Edward Smith to Run for D.C. Attorney General
James Wright | 7/13/2014, 3:29 p.m.
Edward "Smitty" Smith is merely the latest to formally make a bid in the inaugural race for District attorney general, but if he's deterred by the ever-growing list of candidates, he's not showing it.
"I am taking the skills that I developed and experiences that I gained through years of serving communities and dedicating them to you: to serve as your lawyer, and to protect your interests because as attorney general, you will be my clients," Smith, 34, told a gathering of dozens of supporters in Northwest on Saturday. "My connection to this city, where I am from, where my roots run deep, that connection, combined with my experience and commitment to public service, make me the right choice for attorney general."
Smith faces Lateefah Williams, Karl Racine and Paul Zukerberg in November in the city's first-ever election for the position.
"I have a top-notch campaign team and I will make the case that I am the best candidate for the job," he said. "I am taking this campaign to the people and I will ask them to put their trust in me."
Smith, who grew up in the Congress Heights area of Southeast and LeDroit Park in Northwest, is an Ivy Leaguer, having graduated from Brown University and earning his law degree from Harvard.
After a stint with D.C. law firm Hogan & Hartson, he joined the Obama presidential campaign in 2007, ultimately serving as deputy general counsel of the 2009 presidential inaugural committee. After Obama took office, Smith obtained senior-level presidential appointments in the Department of Commerce and the Federal Communications Commission.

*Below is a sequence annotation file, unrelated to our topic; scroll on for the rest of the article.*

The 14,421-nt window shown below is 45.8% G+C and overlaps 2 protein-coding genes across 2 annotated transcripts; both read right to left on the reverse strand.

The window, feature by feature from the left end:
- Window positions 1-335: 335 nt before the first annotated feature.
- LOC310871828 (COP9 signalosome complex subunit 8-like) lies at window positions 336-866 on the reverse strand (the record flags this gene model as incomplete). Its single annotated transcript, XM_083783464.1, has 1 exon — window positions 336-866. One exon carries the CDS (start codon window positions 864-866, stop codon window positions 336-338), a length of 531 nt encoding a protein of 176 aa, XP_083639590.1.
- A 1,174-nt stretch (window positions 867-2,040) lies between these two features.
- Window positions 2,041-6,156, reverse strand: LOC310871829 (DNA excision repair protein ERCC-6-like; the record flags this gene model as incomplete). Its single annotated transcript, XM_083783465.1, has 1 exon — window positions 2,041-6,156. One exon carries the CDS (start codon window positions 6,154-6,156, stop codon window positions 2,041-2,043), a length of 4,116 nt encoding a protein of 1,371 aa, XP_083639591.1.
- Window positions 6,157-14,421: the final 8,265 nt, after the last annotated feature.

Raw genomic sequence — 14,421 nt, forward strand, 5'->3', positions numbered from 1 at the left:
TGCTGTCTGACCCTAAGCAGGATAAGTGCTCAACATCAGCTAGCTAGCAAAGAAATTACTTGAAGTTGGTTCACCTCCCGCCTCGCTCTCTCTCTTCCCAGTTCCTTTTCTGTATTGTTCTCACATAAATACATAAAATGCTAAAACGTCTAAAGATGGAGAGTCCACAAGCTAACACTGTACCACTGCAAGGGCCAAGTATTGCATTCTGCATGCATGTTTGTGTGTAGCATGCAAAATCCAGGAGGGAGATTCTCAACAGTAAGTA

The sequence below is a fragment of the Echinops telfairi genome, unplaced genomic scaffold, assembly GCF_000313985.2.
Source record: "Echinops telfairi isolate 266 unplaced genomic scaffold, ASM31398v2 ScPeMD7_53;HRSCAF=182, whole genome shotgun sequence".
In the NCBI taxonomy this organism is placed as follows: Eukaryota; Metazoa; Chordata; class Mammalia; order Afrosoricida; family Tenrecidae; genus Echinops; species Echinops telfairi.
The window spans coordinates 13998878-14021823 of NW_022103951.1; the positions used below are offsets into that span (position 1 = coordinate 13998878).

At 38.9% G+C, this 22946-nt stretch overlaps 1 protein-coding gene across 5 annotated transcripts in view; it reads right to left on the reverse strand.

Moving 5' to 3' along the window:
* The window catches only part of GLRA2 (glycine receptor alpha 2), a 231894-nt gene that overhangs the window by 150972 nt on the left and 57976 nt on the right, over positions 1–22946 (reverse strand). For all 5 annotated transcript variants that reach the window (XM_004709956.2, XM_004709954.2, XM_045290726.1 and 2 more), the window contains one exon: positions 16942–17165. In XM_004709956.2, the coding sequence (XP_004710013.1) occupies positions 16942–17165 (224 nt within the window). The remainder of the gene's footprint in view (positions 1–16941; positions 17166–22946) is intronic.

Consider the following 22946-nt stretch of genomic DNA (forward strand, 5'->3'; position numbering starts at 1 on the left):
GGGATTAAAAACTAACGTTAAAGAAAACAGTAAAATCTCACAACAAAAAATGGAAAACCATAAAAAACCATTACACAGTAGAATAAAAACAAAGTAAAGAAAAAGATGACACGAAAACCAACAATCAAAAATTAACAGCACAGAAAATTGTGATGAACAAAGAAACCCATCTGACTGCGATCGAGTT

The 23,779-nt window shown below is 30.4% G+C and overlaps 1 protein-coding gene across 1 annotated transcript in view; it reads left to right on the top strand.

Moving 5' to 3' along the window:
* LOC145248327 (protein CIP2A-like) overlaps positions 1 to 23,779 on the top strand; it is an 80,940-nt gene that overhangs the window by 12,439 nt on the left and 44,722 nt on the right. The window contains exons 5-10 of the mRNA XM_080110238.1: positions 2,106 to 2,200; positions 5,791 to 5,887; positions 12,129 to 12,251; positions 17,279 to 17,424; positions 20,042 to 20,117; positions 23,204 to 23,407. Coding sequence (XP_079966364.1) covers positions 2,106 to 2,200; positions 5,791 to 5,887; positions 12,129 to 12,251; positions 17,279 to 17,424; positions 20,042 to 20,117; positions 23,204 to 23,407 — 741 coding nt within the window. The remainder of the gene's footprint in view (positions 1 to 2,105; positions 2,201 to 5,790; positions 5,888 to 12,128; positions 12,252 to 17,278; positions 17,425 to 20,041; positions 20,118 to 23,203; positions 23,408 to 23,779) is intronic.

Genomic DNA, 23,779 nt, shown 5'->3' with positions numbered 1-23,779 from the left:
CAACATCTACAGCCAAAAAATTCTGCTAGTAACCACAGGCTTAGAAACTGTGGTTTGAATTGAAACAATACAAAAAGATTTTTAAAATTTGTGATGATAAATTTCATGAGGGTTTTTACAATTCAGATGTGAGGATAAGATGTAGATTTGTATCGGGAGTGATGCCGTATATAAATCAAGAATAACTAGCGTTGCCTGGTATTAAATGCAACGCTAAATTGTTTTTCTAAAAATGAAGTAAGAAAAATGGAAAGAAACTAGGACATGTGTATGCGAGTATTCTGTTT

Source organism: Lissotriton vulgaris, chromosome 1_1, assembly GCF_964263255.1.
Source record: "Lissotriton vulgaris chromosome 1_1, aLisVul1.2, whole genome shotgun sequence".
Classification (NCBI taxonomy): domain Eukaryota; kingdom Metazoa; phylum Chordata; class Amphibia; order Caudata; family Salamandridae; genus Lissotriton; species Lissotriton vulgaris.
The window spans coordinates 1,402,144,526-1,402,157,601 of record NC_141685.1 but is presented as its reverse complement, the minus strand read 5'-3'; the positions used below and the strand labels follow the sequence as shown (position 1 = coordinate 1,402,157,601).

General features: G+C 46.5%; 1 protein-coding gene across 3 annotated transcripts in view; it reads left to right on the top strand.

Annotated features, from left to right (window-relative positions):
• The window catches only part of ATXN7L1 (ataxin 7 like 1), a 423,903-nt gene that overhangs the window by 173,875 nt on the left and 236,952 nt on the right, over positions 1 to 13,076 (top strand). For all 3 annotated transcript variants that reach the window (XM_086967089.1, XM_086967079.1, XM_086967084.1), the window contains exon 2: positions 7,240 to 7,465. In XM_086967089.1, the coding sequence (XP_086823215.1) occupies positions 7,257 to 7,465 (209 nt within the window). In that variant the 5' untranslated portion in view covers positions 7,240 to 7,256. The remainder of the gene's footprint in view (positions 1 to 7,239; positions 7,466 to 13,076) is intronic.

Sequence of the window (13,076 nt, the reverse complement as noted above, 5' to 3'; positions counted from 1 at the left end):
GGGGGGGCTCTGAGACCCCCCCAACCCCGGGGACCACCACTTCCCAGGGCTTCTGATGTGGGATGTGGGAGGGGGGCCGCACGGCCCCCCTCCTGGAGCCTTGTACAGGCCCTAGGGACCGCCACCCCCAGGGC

If elected in the November general election, Smith said that he will reform the city's juvenile justice system.
"I want to keep kids in the classroom and not in the courtroom," he said during Saturday's rally to thunderous applause. "The attorney general must open doors for our young people."
Smith said that he will focus on consumer protection and making sure that District residents "are no longer second-class citizens."
He acknowledges that during the campaign, he will accept corporate contributions but that will not be central to his fundraising strategy.
"I will use my contacts from Harvard and Brown as well as members of my family and friends," Smith said. "This will be a grassroots campaign. I am putting it on the line."